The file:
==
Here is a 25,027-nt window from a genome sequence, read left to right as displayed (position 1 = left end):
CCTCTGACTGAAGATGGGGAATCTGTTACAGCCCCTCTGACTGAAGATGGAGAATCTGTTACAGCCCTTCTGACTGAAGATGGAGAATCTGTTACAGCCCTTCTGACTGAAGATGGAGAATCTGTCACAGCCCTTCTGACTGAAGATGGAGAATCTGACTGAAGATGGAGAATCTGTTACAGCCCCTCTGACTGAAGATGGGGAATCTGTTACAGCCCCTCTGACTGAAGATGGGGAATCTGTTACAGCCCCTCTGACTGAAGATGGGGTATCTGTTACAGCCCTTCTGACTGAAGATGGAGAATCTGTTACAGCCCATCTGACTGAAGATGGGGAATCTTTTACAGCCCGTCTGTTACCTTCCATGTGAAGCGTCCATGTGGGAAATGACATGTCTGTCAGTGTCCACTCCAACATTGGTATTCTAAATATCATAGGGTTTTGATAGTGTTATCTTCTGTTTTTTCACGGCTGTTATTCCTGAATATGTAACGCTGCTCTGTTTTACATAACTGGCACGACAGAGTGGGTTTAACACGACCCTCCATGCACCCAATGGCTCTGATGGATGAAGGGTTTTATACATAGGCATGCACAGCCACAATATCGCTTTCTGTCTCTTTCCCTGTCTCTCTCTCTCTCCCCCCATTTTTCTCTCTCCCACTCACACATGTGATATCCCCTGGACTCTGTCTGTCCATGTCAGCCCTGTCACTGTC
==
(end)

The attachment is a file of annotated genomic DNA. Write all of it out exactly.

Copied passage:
Here is a 25,027-nt window from a genome sequence, read left to right as displayed (position 1 = left end):
CCTCTGACTGAAGATGGGGAATCTGTTACAGCCCCTCTGACTGAAGATGGAGAATCTGTTACAGCCCTTCTGACTGAAGATGGAGAATCTGTTACAGCCCTTCTGACTGAAGATGGAGAATCTGTCACAGCCCTTCTGACTGAAGATGGAGAATCTGACTGAAGATGGAGAATCTGTTACAGCCCCTCTGACTGAAGATGGGGAATCTGTTACAGCCCCTCTGACTGAAGATGGGGAATCTGTTACAGCCCCTCTGACTGAAGATGGGGTATCTGTTACAGCCCTTCTGACTGAAGATGGAGAATCTGTTACAGCCCATCTGACTGAAGATGGGGAATCTTTTACAGCCCGTCTGTTACCTTCCATGTGAAGCGTCCATGTGGGAAATGACATGTCTGTCAGTGTCCACTCCAACATTGGTATTCTAAATATCATAGGGTTTTGATAGTGTTATCTTCTGTTTTTTCACGGCTGTTATTCCTGAATATGTAACGCTGCTCTGTTTTACATAACTGGCACGACAGAGTGGGTTTAACACGACCCTCCATGCACCCAATGGCTCTGATGGATGAAGGGTTTTATACATAGGCATGCACAGCCACAATATCGCTTTCTGTCTCTTTCCCTGTCTCTCTCTCTCTCCCCCCATTTTTCTCTCTCCCACTCACACATGTGATATCCCCTGGACTCTGTCTGTCCATGTCAGCCCTGTCACTGTC